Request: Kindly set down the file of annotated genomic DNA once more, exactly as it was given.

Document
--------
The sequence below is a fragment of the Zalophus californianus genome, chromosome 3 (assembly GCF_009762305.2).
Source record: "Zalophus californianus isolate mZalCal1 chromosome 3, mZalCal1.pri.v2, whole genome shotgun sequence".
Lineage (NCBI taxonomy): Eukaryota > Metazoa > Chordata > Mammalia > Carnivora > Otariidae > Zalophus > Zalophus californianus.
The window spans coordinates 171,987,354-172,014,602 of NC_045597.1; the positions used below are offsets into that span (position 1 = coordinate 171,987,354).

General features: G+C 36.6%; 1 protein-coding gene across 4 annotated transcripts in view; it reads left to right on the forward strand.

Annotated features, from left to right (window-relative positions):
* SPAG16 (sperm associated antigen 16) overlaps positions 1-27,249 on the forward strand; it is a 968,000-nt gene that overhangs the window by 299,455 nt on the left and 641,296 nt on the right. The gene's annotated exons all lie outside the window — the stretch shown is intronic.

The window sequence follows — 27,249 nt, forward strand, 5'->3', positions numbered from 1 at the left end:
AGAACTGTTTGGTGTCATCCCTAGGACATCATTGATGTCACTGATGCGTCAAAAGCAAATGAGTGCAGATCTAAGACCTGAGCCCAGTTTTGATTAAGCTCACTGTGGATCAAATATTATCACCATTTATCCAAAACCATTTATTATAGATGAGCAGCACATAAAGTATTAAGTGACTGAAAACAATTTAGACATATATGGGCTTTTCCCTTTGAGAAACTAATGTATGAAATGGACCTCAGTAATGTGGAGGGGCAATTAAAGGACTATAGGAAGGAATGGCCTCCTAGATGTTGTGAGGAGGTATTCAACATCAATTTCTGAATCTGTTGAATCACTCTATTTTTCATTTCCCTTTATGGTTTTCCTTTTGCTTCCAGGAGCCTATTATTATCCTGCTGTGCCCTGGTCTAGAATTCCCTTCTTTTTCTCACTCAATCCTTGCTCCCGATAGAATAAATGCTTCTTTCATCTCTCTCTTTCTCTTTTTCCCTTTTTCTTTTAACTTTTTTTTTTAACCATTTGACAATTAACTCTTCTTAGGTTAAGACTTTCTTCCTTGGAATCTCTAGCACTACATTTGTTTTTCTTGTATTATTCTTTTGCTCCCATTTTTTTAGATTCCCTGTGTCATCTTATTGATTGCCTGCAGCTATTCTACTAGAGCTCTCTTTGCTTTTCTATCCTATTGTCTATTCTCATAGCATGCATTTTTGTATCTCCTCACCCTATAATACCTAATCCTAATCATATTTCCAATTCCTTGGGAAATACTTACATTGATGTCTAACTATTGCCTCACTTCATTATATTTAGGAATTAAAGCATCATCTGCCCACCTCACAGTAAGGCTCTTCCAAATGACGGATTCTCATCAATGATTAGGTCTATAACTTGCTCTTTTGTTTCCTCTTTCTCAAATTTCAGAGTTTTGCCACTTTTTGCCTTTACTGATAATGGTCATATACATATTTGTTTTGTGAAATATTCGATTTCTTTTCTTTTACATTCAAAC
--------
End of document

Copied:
The sequence below is a fragment of the Zalophus californianus genome, chromosome 3 (assembly GCF_009762305.2).
Source record: "Zalophus californianus isolate mZalCal1 chromosome 3, mZalCal1.pri.v2, whole genome shotgun sequence".
Lineage (NCBI taxonomy): Eukaryota > Metazoa > Chordata > Mammalia > Carnivora > Otariidae > Zalophus > Zalophus californianus.
The window spans coordinates 171,987,354-172,014,602 of NC_045597.1; the positions used below are offsets into that span (position 1 = coordinate 171,987,354).

General features: G+C 36.6%; 1 protein-coding gene across 4 annotated transcripts in view; it reads left to right on the forward strand.

Annotated features, from left to right (window-relative positions):
* SPAG16 (sperm associated antigen 16) overlaps positions 1-27,249 on the forward strand; it is a 968,000-nt gene that overhangs the window by 299,455 nt on the left and 641,296 nt on the right. The gene's annotated exons all lie outside the window — the stretch shown is intronic.

The window sequence follows — 27,249 nt, forward strand, 5'->3', positions numbered from 1 at the left end:
AGAACTGTTTGGTGTCATCCCTAGGACATCATTGATGTCACTGATGCGTCAAAAGCAAATGAGTGCAGATCTAAGACCTGAGCCCAGTTTTGATTAAGCTCACTGTGGATCAAATATTATCACCATTTATCCAAAACCATTTATTATAGATGAGCAGCACATAAAGTATTAAGTGACTGAAAACAATTTAGACATATATGGGCTTTTCCCTTTGAGAAACTAATGTATGAAATGGACCTCAGTAATGTGGAGGGGCAATTAAAGGACTATAGGAAGGAATGGCCTCCTAGATGTTGTGAGGAGGTATTCAACATCAATTTCTGAATCTGTTGAATCACTCTATTTTTCATTTCCCTTTATGGTTTTCCTTTTGCTTCCAGGAGCCTATTATTATCCTGCTGTGCCCTGGTCTAGAATTCCCTTCTTTTTCTCACTCAATCCTTGCTCCCGATAGAATAAATGCTTCTTTCATCTCTCTCTTTCTCTTTTTCCCTTTTTCTTTTAACTTTTTTTTTTAACCATTTGACAATTAACTCTTCTTAGGTTAAGACTTTCTTCCTTGGAATCTCTAGCACTACATTTGTTTTTCTTGTATTATTCTTTTGCTCCCATTTTTTTAGATTCCCTGTGTCATCTTATTGATTGCCTGCAGCTATTCTACTAGAGCTCTCTTTGCTTTTCTATCCTATTGTCTATTCTCATAGCATGCATTTTTGTATCTCCTCACCCTATAATACCTAATCCTAATCATATTTCCAATTCCTTGGGAAATACTTACATTGATGTCTAACTATTGCCTCACTTCATTATATTTAGGAATTAAAGCATCATCTGCCCACCTCACAGTAAGGCTCTTCCAAATGACGGATTCTCATCAATGATTAGGTCTATAACTTGCTCTTTTGTTTCCTCTTTCTCAAATTTCAGAGTTTTGCCACTTTTTGCCTTTACTGATAATGGTCATATACATATTTGTTTTGTGAAATATTCGATTTCTTTTCTTTTACATTCAAAC